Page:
CHICAGO: Arab Americans have long been active in voting and have consistently had some of the highest turnouts at polls among ethnic communities along with African Americans and Jews.
Although they do not have the same numbers as African American voters, they are engaged in the system often supporting both the conservatism of Republicans and the social equity policies of the Democrats.
But, they have been consistently left out of the political system even during times when they believed their patriotism should be recognized, such as in 2000 when Hillary Clinton first ran for the US Senate seat in New York, refunding donations given to her by Muslim and Palestinian activists to satisfy the state’s huge pro-Israel voter constituency.
As a consequence, Arab Americans, both Christian and Muslim, have been selective in supporting candidates swinging from the Republican party to the Democratic party, although American policies on the Middle East have always been the foundation of their vote.
Energizing this year’s Arab American voter activism is the release by Democrat Joe Biden of a first-of-its-kind, six-page Plan for Partnership definitively calling for the support and engagement of the community. Biden’s policies have always been pro-Israel, but he is more receptive to concerns for the Palestinian people.
Samir Khalil, president of the Arab American Democratic Club (AADC), will be supporting Biden over Republican US President Donald Trump on Nov. 3. He said Biden’s release of the Plan for Partnership document had energized excitement and that for the first time Arab Americans believed they would finally be taken seriously rather than pandered to, as a needed voting bloc.
“Too often we have been pandered to by all of the parties and the candidates. They want to use us and get our votes but, in the end, we really have not received what we have asked for,” Khalil added.
“We have asked that elected officials include our community not only by recognizing our concerns on foreign policy but also by hiring members of our community, providing grant funding to our community, and by treating us the exact same way that other ethnic and racial groups are treated, white, black, Hispanic, Asian and, we hope Arabs, too.”
READ MORE: New York — early voting an antidote to election anxiety
During an online conference hosted by the AADC and the American Arab Chamber of Commerce in Chicago, speakers said they were energized in the upcoming election.
“Ultimately we care about the same things that other Americans care about,” said Jennifer Atala, a spokesperson for the Arab Americans for Biden campaign group.
“We care about jobs and the economy. We care about healthcare and making sure our pre-existing conditions are covered. We care about having a president who is not going to pander with misinformation when American lives are on the line.”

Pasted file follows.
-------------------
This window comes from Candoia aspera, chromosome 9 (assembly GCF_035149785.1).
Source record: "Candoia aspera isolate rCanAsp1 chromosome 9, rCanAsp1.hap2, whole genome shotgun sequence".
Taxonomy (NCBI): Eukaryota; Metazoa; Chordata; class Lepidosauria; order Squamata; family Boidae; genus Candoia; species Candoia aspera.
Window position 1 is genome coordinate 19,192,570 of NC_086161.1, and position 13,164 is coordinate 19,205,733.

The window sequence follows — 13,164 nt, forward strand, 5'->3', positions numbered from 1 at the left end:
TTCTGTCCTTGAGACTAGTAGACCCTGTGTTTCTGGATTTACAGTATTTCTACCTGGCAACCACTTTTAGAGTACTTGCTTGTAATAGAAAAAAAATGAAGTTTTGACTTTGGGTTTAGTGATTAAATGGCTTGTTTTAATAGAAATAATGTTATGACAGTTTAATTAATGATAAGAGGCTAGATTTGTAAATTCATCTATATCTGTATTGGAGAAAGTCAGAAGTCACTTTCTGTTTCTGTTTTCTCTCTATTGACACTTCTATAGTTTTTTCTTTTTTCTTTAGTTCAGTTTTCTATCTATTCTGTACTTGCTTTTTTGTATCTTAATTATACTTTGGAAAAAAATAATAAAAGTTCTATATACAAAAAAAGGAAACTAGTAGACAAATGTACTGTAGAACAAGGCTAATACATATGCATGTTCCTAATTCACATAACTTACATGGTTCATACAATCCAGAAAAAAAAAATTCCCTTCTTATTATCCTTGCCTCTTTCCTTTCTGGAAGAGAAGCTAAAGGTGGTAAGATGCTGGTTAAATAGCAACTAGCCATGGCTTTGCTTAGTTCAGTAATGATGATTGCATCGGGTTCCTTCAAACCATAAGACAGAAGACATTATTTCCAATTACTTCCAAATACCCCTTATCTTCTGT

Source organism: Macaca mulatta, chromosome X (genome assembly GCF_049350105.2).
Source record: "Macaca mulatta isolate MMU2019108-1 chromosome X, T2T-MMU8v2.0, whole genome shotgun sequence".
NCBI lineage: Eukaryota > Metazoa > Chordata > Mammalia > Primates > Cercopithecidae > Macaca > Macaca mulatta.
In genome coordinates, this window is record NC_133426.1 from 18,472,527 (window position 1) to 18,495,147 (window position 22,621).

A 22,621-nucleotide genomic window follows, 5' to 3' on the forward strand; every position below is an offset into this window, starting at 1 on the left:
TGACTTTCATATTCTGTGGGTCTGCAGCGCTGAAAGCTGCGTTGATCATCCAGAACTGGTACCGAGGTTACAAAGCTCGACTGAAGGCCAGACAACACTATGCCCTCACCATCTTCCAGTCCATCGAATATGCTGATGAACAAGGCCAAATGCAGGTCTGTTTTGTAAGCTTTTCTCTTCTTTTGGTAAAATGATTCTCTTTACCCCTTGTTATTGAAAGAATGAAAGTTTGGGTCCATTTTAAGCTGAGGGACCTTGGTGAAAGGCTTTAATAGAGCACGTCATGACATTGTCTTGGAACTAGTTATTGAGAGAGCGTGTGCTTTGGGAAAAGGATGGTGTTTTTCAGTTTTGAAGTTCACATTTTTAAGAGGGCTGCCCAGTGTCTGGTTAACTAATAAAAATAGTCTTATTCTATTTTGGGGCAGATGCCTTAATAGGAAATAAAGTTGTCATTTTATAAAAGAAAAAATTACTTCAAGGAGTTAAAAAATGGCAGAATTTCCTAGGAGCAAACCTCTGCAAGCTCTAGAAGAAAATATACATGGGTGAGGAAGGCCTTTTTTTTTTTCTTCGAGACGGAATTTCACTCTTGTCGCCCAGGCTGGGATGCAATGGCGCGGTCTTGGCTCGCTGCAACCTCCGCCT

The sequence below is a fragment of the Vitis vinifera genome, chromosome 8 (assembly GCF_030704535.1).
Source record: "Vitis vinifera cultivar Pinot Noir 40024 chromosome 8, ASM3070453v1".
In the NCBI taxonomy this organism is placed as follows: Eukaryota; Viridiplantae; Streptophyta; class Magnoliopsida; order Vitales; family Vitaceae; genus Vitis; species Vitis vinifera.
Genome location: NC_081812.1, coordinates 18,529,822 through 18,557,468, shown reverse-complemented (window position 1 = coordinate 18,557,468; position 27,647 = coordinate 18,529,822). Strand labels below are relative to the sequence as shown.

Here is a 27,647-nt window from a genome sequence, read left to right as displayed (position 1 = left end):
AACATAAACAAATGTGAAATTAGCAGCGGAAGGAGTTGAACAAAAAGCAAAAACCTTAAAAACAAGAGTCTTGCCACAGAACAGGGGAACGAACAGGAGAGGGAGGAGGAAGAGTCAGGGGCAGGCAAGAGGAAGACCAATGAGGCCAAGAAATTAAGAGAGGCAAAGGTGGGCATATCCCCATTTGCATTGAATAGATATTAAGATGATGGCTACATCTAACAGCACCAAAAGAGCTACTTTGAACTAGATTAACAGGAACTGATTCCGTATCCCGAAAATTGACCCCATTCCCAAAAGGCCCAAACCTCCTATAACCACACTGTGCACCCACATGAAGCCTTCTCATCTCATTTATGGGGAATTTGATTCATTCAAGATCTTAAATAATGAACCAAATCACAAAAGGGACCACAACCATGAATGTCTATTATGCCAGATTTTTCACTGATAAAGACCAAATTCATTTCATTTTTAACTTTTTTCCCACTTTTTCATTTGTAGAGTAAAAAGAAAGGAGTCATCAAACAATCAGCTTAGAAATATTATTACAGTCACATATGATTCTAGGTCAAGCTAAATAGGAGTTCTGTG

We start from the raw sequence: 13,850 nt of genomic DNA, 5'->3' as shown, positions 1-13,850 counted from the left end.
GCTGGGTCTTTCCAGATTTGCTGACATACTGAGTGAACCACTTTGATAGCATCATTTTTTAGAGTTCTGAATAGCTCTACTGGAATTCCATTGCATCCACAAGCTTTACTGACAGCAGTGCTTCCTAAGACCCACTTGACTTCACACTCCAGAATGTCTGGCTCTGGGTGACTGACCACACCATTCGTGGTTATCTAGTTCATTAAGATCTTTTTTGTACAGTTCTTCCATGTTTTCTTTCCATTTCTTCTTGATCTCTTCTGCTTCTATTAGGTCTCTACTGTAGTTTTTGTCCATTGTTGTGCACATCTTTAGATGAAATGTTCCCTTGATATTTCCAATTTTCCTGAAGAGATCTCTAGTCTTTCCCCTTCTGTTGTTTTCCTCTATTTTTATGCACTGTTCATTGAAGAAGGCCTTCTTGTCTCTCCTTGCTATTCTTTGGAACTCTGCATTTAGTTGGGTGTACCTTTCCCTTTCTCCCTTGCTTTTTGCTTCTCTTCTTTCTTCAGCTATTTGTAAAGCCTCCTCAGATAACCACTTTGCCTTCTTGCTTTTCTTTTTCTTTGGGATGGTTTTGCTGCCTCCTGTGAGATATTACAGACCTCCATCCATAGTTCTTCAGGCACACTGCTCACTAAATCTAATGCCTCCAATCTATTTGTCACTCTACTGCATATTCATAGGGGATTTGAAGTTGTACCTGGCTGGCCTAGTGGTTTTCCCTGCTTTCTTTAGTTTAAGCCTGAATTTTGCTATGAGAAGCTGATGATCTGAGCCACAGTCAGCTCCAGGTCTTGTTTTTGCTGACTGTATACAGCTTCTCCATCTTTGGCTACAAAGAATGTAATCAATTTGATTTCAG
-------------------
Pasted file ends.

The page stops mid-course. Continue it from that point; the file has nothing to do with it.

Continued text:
Atala criticized Trump and his handling of the coronavirus disease (COVID-19) pandemic. “Some 258,000 Americans are not voting this election and that’s because they died from COVID-19,” she added.
Jim Zogby, the president of the Arab American Institute (AAI), said Trump had encouraged the far right which had engaged in violence against everyday Americans including Arab Americans and Muslims. He described it as “a permanent danger” that Trump had failed to address.
“We are going to win Illinois. We have to worry about Michigan, Ohio, and Pennsylvania. Those are three states where we make a big difference,” Zogby added, noting that Arab American engagement in the election had increased measurably.
“We have got to turn out the vote in those three states and we make a big difference. In those three states and Wisconsin, it was just a matter of tens of thousands of the votes total that made the difference in the last election. When this is all over, I want people to say Arab Americans are the reason why we won.”
Zogby praised Biden’s outreach to the Arab community, and pointed out the visit by Jill Biden, former US Second Lady, to Shatila Bakery in Dearborn, in Michigan recently where she met with Arab American voters.
“How many times have we waited for presidential candidates to come to us?” Zogby said.
The AAI has been at the forefront of the Yalla Vote (let’s vote) campaign over the years to encourage voting in Arab American communities.
Arab Americans and Muslims have supported both parties, Republicans because of their opposition to abortion rights and support of family values and religious freedom, and the Democrats because of more liberal policies toward refugees, immigrants, and foreign policy toward Palestine.
A recent poll by the AAI showed that despite claims by activists, Arab Americans were not monolithic, and discriminated based on issues.
The AAI survey revealed that 59 percent of Arab Americans supported Biden while 35 percent backed Trump. The poll also highlighted only a slight change from 2016, when 58 percent supported Hillary Clinton and 25 percent Trump.
A poll by the Institute for Social Policy and Understanding (ISPU) showed that American Muslim support for Republicans and Trump had also increased since 2016, despite reports critical of Trump’s restrictions on Muslims from several predominantly Muslim countries including Iran, Iraq, Sudan, Somalia, Syria, and Yemen.
According to the ISPU, “among Muslims, approval of President Trump’s job performance has increased from 13 percent in 2018 and 16 percent in 2019 to 30 percent in 2020.”